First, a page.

Leelanau News and Events

Ranger No More: Tom Ulrich To Retire From Sleeping Bear After Two Decades

By Brighid Driscoll | Sept. 18, 2023

After more than two decades serving Sleeping Bear Dunes National Lakeshore as Deputy Superintendent, Tom Ulrich will hang up his ranger hat and retire at the end of the month.

Ulrich has spent his career with the National Park Service (NPS). He double majored in environmental science and geography at Western Michigan University where, in his junior year, he wrote an independent study proposal for a six-credit experimental living course. The Honors College accepted the proposal, giving him the unique opportunity to hitchhike nationwide for five months. He visited several national parks, including Crater Lake National Park in Oregon. When he returned to school, he joined the Student Conservation Association and got an internship at Crater Lake. The internship eventually led to a full-time job, beginning Ulrich’s career with the NPS. After stints in Nebraska and Montana, he later became chief ranger of Florissant Fossil Beds National Monument in Colorado.

When a spot opened in Sleeping Bear Dunes, Ulrich jumped at the chance; he grew up on a commune outside of Kalamazoo, and the thought of moving closer to his roots was attractive

“Apparently, we traveled to Leelanau as a family but I was really young and don’t remember it well,” he says. “So, my first real memory of Sleeping Bear was when I arrived for the job. It was Christmas 2002, and a harsh winter,” he laughs. “But it was great. I quickly got out in the park and started exploring and cross-country skiing.”

During Ulrich’s time, the Sleeping Bear Dunes National Lakeshore Conservation and Recreation Act came to be. The bill designates over 32,000 acres of SBD to be left as wilderness. When SBD initially set forth a wilderness recommendation for the park in 1981, it was stalled by the Department of Interior. To protect the land in the interim, Congress passed a law to prevent it from being altered until a final decision could be made. The acreage sat in untouched limbo until a controversial SBD General Management Plan was halted just before Ulrich arrived in 2002.

The debate was fierce throughout the County, as locals worried the wilderness designation would remove beach access roads and prevent hunting. Following aggressive land acquisition tactics in the 1970s, the public was wary of another federal plan in and around the park.

That year, Ulrich made presentations on the wilderness issue to 2,855 people at 118 public meetings for various local governments and organizations, as well as to the Michigan congressional delegation.

The collaboration with the community resulted in a wilderness bill finally moving out of limbo and into law, thawing tensions between locals and the park. In March 2014, President Obama signed the Sleeping Bear Dunes National Lakeshore Conservation and Recreation Act. A framed copy hangs on Ulrich’s wall with a personal inscription from Senator Carl Levin.

Ulrich also worked closely with locals on making the Sleeping Bear Heritage Trail an established part of the National Lakeshore. The Leelanau Scenic Heritage Route (LSHR) includes M22, M-109 and M-204. The state legislature officially recognized the route as a Michigan Scenic Heritage Route in 2002.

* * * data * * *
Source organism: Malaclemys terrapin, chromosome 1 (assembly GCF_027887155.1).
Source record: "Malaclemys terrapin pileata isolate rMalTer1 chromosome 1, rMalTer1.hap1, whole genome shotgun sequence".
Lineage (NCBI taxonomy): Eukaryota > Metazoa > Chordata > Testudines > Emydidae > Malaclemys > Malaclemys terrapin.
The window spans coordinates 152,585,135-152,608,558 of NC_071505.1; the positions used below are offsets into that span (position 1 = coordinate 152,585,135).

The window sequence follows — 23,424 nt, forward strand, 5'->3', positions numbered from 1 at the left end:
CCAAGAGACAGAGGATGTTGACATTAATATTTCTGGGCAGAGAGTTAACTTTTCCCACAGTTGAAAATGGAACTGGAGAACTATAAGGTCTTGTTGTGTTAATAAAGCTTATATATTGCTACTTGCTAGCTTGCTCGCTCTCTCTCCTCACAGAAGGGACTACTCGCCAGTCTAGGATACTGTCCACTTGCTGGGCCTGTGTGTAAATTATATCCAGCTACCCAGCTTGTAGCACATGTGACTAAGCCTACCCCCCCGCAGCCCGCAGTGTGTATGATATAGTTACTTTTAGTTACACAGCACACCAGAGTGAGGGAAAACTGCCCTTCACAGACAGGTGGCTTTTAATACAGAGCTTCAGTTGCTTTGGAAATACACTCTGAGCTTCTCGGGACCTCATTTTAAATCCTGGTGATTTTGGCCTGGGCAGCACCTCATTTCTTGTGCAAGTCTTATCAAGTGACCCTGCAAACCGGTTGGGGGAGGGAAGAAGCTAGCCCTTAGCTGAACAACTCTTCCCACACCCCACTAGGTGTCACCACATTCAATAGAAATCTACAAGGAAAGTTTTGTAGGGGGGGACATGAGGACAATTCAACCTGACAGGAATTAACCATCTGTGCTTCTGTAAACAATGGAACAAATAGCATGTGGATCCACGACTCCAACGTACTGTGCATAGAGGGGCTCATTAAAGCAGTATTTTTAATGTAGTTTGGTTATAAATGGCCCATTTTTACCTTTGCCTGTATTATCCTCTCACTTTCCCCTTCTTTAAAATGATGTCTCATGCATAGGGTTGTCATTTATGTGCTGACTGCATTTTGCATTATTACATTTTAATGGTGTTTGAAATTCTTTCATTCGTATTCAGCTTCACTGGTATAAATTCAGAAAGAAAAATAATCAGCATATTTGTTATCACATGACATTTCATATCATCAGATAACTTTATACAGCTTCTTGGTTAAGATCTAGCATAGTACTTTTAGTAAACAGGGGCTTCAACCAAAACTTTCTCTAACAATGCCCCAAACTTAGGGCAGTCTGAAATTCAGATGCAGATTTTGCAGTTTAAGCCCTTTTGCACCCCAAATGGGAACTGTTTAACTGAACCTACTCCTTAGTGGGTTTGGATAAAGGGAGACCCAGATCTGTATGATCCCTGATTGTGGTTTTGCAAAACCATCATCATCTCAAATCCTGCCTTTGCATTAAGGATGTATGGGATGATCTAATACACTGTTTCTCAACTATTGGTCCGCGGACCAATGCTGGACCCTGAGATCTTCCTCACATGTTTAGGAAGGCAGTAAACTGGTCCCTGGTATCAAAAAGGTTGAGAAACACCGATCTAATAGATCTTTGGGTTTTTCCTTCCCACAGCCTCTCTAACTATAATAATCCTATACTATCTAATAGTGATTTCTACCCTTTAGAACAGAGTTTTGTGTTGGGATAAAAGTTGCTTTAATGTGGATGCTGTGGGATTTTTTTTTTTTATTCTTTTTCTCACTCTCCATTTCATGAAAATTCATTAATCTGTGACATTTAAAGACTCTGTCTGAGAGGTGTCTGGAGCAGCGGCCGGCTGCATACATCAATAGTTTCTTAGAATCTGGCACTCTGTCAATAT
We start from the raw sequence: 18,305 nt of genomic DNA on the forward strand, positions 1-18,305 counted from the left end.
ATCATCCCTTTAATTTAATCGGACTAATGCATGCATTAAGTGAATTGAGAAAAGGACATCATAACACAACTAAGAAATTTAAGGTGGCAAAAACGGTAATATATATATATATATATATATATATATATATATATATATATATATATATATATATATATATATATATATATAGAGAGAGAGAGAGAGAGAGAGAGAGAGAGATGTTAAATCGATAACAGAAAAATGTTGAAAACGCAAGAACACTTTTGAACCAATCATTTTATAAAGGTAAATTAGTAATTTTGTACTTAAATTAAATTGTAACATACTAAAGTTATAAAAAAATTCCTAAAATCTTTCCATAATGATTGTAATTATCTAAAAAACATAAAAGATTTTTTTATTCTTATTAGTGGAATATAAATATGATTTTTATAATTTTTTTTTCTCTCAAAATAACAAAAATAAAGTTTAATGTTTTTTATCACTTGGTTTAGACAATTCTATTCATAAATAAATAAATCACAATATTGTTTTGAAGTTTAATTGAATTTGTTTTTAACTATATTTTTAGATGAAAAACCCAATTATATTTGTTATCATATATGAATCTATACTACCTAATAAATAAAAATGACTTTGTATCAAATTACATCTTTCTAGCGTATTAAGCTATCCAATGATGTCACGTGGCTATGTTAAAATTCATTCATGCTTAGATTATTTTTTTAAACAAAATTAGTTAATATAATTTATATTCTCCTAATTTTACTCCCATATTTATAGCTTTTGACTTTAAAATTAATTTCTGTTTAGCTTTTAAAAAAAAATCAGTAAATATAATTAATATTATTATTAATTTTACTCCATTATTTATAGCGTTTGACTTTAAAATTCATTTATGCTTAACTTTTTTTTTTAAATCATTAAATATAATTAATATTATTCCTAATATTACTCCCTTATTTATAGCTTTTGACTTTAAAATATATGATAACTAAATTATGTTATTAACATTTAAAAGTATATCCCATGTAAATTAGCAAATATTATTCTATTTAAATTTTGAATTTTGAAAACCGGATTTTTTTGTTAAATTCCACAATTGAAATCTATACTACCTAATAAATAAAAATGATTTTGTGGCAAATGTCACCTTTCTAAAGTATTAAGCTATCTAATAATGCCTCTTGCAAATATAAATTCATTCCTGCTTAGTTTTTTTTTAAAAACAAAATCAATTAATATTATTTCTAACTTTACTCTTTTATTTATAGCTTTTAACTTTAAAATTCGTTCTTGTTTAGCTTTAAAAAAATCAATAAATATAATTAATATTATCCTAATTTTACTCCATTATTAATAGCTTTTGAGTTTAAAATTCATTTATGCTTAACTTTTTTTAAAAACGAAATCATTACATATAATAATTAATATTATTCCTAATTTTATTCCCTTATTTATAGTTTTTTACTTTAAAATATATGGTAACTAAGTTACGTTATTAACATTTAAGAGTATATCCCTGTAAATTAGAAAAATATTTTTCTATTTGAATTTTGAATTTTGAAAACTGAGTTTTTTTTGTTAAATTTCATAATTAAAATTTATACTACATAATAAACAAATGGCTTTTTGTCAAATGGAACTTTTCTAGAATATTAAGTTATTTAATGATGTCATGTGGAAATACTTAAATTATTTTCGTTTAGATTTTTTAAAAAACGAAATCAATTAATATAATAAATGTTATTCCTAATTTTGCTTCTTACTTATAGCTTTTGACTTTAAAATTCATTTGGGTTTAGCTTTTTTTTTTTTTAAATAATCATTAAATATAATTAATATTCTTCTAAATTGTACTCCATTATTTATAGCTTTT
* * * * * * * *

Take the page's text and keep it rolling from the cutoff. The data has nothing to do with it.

But Ulrich defers to a committed group of Leelanau locals who launched the Leelanau Scenic Heritage Route Committee.

“The Sleeping Bear Heritage was really something that was started by the community. When it was designated as a scenic byway that gave a platform for the committee to apply for grants,” he says. When the committee suggested a bicycle trail to the park, SBD was creating a new general management plan. “It was the perfect time to add that in as one of our considerations.”

“We told the group that we can’t have people riding through the middle of the dunes, you know. We’re here to preserve those. But [the bike trail] could parallel existing roadways or be on corridors that already exist. So, we insisted upon that to the committee, and they were receptive,” Ulrich explains.

The first leg of the bicycle trail was added to SBD in 2012, through a partnership with the LSHR Committee, the Michigan Department of Transportation, Friends of Sleeping Bear Dunes, and TART Trails.

The trail now allows visitors to recreate at Sleeping Bear year-round. “People love the trail. I remember when it was first built, if I were out on the trail, people would come to shake my hand and thank me.”

Ulrich says he’ll miss the Sleeping Bear Dunes team. “Anytime you’re trying to accomplish something, you can’t do it alone. Everything is relationship-based, and you have to have good relationships to make things happen. We were able to make lots of great things happen.” He’s looking forward to spending more time hiking, camping, and just hanging out with his wife Lindy Kellogg, and their two daughters.

“I’m actually looking forward to getting out into the park and exploring. There’s still a lot of it that I haven’t seen. I’m looking forward to being with my family, biking, paddling, skiing, reading. All of the things I like doing now, just doing more of it.”
 

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